One night a few years back, Neo-Futurists Steve Mosqueda and Sean Benjamin were sitting in Simon’s Tavern, plotting a new show with the working title Christmas With Charles Bukowski. But as they delved into the oeuvre of one of the mightiest of literary boozers, they found themselves free-associating into tales of other drunkard scribes. “We’d always talked about our favorite writers, and we always came back to Charles Bukowski and Jack Kerouac. And we talked about our favorite stories, and that was sort of the genesis of the whole thing. Some of the experiences–having no job, having no money, being without a car, living in a car. And great writers like Nelson Algren, who lived that and wrote about that and were chastised for it.” Before long they realized that they were just as interested in the larger phenomenon as in its poster boy, and Drinking and Writing was born.
Two years later the show–a loose collage of stories about literature’s greatest sots written and performed by Mosqueda, Benjamin, and Chloe Johnston–is still in itinerant run in bars throughout Chicago. It’s spawned a radio show, The Drinking and Writing Brewery, taped in a different bar and featuring a different author every go-round, and now a second volume, focusing on Prohibition-era writers, is opening this week. In the fall both volumes are headed across the pond for the Edinburgh Festival Fringe.
Early on Mosqueda and Benjamin enlisted Diana Slickman to round out the three-person cast. “Diana seemed like the obvious choice,” says Mosqueda. “She’s a fantastic writer and an incredible performer–though I did think that she drank more than she does.” When Slickman had to drop out of the original show, they recruited fellow Neo-Futurist Johnston. Slickman and Johnston will both be on hand in Edinburgh.
Among other things, the first volume examined the train wrecks arty alcoholism can lead its practitioners to, using the case studies both as cautionary tales and a kind of lit-world porn. “Don’t get me wrong,” says Mosqueda. “I love the horror of a William Faulkner. I can’t tell you how fascinating it was to read about his final days. And I love being a drinker. I don’t want to give it up. But ultimately, if you continue on this road, you’re gonna ruin yourself.” Not all the doom is purely self-inflicted, however. Mosqueda tells the tale of Eugene O’Neill, who returned to drink only after he’d developed a neurological disorder that prevented him from writing.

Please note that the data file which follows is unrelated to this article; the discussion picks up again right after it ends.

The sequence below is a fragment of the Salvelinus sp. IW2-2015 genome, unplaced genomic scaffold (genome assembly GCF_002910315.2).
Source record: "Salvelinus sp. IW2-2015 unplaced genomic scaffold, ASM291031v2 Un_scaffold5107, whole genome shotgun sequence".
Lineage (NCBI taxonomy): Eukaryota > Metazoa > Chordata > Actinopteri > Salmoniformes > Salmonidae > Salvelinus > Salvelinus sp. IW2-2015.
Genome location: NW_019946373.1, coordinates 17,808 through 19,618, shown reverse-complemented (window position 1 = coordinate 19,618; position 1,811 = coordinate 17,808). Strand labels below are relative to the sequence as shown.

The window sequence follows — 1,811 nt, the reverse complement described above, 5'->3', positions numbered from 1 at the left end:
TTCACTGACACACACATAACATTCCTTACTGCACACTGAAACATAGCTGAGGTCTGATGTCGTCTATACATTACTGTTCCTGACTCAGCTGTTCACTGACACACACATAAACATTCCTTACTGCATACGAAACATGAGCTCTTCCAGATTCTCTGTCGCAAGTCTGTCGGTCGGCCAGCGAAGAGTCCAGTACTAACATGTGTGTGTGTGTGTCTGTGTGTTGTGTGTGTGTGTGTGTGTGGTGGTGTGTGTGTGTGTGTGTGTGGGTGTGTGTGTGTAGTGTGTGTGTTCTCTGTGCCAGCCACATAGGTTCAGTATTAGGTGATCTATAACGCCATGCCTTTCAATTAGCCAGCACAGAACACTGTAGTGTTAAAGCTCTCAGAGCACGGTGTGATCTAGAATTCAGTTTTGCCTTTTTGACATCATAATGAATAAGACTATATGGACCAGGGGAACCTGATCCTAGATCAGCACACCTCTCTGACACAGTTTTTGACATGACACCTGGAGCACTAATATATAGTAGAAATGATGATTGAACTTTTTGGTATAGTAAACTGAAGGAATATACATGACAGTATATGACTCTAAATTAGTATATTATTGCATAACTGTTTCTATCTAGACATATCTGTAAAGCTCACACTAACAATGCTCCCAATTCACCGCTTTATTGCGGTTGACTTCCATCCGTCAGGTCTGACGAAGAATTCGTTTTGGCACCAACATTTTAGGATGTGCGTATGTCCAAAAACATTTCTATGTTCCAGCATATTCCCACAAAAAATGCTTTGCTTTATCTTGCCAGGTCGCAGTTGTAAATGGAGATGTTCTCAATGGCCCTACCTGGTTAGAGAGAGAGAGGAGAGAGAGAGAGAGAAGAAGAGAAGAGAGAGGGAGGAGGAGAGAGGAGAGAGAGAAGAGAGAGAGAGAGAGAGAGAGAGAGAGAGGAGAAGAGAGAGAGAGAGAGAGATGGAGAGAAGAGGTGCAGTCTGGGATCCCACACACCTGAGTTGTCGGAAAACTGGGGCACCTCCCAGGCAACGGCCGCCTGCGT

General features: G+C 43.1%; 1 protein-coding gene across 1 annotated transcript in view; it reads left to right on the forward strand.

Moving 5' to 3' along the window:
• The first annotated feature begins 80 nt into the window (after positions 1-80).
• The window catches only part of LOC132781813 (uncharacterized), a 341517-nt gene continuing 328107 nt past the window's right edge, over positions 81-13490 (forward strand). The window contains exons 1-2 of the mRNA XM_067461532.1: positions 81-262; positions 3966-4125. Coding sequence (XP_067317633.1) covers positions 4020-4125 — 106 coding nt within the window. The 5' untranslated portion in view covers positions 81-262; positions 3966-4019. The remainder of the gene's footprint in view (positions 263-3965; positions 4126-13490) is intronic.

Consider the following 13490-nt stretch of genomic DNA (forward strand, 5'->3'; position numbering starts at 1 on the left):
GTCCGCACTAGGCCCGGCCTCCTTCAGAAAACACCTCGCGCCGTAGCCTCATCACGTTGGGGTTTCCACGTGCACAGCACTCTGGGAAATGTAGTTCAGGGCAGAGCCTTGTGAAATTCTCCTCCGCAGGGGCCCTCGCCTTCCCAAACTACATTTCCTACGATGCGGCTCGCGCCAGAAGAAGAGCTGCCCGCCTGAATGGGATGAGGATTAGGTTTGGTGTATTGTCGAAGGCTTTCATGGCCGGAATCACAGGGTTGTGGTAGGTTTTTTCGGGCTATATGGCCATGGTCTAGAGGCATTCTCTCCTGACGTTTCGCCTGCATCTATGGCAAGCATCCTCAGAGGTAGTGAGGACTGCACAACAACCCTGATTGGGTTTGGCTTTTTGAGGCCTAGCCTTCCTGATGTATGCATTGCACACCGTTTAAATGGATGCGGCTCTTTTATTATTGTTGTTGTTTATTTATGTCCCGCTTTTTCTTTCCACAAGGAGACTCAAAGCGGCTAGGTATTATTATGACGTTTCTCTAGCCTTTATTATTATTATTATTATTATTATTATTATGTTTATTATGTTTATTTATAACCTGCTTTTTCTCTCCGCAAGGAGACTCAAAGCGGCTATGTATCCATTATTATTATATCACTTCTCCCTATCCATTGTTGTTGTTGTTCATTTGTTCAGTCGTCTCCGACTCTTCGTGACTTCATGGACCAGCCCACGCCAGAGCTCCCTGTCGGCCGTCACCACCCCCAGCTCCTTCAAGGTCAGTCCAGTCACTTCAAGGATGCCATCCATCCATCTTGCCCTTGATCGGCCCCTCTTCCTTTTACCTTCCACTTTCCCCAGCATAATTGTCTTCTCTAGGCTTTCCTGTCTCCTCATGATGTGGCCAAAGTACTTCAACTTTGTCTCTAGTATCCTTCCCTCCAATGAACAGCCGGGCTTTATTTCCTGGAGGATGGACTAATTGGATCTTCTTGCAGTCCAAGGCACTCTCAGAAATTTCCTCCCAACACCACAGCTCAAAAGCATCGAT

The second volume sprang largely from audience reaction to volume one. “People come to the show and continually tell us about something we didn’t know about this writer or that writer, so we knew we had to write something else. And it seemed like all these writers…were born within 20 years of each other and lived through Prohibition. There were so many great writers who intersected then–we cover H.L. Mencken, Hart Crane, Dreiser, Sinclair Lewis, Upton Sinclair, Fitzgerald, and most importantly Hemingway, who we didn’t even touch in volume one because it was too obvious.”
Mosqueda pooh-poohs any notion of alcohol as a gateway to artistic transcendence. And he dismisses the idea of Prohibition having sired the Lost Generation–though it may have fueled that crowd’s sense of exile. Still, one must ask: would these writers have turned out more or less the same without its provocation? “That’s a good question,” says Mosqueda, “and I don’t know if I want to answer it.”
Drinking and Writing Volumes One and Two run in repertory at T’s Bar and Restaurant, 5025 N. Clark, at 7 PM on Thursdays and Saturdays through July 31. Volume One plays Saturday, July 17 and 31, and Thursday, July 22. Volume Two plays Saturday, July 10 and 24, and Thursday, July 15 and 29. Tickets are $12; call 773-275-5255 or see the theater listings in Section Two for more.
Art accompanying story in printed newspaper (not available in this archive): photo/Eric Futran.